Testing for toxic algae begins along Columbia River

The Benton-Franklin Health District will be using a new tool that will help in responding to toxic algae situations in the Tri-Cities.
Columbia River in Pasco, WA
Columbia River in Pasco, WA.

KENNEWICK – The Benton-Franklin Health District has started testing sites along the Columbia River for signs of toxic algae. The health district is using a new tool that can detect toxins in the water and help officials be more proactive in getting information to the public.

The BFHD Water Lab, based in Kennewick, is using a new testing kit, called ELISA. ELISA is a plate reader and a testing kit that can detect toxins from algae blooms in lakes and rivers. The tool also allows the BFHD keep a routine testing schedule of multiple sample sites. This testing can be done here in the Tri-Cities without having to be sent out of Benton or Franklin Counties.

ELISA can test water samples with less than one drop from the testing site. However, the BFHD collects just under nine ounces from the six testing sites to ensure there is enough water to complete the testing. The BFHD can get results in less than 48 hours.

This testing comes after the fall of 2021 when the BFHD found a high occurrence of toxic algae in the Columbia River. This was discovered after it was reported pets died after being exposed while in the water. During this time, testing equipment was not available in the Tri-Cities and the BFHD had to send its samples to King County. The BFHD said the King County Environmental Lab worked with local leaders to make ELISA available to the Tri-Cities.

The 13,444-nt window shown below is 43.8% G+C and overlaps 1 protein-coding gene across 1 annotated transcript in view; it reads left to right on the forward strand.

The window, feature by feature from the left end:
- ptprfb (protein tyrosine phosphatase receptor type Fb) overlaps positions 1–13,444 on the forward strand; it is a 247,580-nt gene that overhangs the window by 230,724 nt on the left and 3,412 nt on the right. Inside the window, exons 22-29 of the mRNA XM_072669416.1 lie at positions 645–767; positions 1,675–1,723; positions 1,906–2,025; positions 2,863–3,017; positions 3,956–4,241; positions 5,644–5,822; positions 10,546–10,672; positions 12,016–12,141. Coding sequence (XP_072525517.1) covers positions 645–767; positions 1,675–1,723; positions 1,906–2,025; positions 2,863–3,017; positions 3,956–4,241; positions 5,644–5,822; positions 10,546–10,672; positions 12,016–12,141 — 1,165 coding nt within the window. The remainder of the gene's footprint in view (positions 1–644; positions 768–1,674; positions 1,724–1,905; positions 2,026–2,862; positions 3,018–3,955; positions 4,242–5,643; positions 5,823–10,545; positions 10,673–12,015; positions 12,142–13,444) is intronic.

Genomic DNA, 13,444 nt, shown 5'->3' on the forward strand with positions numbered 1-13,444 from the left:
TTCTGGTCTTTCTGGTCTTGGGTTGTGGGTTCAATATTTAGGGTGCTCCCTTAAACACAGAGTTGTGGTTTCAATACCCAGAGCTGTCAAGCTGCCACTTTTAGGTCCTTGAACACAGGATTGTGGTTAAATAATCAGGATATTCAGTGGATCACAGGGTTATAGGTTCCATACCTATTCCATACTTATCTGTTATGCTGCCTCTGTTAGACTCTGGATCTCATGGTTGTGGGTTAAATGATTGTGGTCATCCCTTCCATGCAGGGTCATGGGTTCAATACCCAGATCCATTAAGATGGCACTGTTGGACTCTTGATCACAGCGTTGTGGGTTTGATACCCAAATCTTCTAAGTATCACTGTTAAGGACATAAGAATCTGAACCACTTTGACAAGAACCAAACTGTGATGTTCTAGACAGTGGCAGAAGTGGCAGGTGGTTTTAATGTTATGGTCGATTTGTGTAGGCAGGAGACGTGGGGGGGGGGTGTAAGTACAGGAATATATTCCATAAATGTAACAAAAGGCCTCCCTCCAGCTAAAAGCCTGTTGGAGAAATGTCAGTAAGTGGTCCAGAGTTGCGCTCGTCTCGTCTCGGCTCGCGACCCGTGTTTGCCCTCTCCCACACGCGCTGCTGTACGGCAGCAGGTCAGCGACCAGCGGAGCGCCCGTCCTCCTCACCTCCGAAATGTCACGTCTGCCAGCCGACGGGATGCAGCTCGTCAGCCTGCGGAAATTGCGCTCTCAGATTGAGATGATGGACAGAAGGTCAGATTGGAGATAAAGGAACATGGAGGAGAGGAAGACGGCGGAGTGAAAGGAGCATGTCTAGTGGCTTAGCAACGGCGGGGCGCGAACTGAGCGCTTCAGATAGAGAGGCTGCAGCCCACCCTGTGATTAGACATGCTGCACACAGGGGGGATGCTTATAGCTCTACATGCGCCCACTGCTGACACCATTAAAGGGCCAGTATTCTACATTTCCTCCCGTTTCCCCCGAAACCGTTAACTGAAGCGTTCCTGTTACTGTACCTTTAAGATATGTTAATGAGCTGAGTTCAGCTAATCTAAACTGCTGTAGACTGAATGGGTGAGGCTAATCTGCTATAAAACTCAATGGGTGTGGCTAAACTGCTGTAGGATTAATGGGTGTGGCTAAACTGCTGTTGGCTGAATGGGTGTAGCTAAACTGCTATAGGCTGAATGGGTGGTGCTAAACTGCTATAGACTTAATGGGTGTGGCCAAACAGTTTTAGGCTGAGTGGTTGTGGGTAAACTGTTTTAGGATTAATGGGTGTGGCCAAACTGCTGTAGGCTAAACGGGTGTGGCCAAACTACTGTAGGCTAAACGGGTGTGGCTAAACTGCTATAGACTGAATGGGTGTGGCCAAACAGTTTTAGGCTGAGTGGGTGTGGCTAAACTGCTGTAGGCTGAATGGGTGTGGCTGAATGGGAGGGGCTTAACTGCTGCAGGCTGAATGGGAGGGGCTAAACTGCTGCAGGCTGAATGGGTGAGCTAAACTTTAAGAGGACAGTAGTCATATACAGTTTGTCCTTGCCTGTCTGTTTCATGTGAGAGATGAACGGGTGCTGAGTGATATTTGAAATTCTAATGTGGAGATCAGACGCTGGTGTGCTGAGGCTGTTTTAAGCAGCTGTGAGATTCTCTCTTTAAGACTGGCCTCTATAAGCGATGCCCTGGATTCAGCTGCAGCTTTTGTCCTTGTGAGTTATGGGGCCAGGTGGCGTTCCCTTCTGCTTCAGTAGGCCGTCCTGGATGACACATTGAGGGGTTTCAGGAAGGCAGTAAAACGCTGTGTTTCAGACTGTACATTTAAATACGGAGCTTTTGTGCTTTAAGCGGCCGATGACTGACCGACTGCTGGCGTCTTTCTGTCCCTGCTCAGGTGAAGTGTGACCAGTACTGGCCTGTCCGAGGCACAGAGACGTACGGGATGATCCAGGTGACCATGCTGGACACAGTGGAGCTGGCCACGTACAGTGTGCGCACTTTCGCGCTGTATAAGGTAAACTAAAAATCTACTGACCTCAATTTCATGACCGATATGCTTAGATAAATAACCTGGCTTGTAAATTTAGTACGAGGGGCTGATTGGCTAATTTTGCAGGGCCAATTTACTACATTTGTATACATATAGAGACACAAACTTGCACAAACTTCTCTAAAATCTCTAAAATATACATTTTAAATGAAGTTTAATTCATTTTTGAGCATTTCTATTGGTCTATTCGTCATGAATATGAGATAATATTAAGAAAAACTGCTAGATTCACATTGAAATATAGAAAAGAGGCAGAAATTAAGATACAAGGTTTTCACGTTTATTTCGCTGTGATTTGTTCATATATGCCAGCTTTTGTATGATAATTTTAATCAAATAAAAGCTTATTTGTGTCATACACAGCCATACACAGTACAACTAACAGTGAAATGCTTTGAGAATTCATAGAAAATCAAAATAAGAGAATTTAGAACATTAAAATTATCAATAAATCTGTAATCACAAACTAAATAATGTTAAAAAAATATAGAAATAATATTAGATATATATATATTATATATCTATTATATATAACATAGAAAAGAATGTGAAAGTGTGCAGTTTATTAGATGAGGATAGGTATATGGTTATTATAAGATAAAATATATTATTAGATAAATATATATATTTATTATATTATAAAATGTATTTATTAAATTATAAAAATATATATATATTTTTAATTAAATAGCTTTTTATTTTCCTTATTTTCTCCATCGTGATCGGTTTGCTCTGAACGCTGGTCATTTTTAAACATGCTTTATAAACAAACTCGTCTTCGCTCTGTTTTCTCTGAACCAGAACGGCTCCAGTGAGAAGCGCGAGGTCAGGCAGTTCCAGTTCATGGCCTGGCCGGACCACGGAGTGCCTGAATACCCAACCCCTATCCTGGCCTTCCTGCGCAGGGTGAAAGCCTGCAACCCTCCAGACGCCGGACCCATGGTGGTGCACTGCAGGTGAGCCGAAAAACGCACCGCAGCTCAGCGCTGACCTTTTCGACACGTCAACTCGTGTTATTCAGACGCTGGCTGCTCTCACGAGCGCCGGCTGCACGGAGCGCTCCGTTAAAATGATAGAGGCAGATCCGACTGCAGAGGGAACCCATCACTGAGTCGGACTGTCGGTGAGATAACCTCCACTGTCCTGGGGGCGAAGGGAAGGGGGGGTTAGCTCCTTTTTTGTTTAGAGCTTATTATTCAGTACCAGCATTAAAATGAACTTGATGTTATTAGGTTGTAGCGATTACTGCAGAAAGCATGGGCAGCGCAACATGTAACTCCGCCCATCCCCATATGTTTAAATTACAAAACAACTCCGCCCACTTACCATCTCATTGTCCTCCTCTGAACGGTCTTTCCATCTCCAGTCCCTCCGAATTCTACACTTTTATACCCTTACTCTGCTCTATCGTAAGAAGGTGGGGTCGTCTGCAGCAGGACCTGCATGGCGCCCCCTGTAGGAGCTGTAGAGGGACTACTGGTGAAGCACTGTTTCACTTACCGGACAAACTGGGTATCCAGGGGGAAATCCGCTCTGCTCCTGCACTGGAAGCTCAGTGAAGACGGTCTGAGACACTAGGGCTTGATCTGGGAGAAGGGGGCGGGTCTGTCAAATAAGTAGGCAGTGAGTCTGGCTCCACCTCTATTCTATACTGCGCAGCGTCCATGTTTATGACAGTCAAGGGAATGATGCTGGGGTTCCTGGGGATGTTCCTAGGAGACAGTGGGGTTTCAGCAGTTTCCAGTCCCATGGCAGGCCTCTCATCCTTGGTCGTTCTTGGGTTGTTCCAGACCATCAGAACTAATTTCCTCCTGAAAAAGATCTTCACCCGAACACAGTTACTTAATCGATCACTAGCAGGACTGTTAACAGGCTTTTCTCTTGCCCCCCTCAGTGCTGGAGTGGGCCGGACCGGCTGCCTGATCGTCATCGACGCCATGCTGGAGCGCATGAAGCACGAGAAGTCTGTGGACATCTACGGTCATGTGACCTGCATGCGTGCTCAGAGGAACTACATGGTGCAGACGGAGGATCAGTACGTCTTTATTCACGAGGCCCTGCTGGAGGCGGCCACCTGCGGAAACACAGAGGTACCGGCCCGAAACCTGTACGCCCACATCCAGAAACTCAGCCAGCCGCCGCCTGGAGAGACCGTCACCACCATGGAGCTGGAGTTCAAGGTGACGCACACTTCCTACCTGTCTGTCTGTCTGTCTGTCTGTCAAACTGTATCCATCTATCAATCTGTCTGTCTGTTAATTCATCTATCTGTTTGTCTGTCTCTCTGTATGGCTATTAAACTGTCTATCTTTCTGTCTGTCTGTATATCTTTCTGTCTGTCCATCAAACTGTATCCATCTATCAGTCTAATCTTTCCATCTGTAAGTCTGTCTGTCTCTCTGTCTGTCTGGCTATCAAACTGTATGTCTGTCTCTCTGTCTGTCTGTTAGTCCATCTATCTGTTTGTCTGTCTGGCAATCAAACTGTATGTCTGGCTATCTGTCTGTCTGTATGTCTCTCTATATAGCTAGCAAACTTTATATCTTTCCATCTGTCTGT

Rick Dawson, who is the senior manager of surveillance and investigations for the BFHD, said King County not only helped the health district push for funding, it also helped train local lab staff to analyze ELISA’s data. The cities of Kennewick, Pasco, Richland and West Richland are also on board; the cities have placed signage along the shorelines of the Columbia River to warn people about the potential for toxic algae.

“You can’t tell by looking at water if toxins are present or not,” Dawson said. “Know that there is a risk any time we are in open water. The best thing you can do is be aware of your surroundings and look for information about where you are.”

If you would like to be updated on if toxic algae has been located along the shorelines of the Columbia River, click here. The BFHD has an interactive map that is tracking toxic algae across the state in open bodies of water.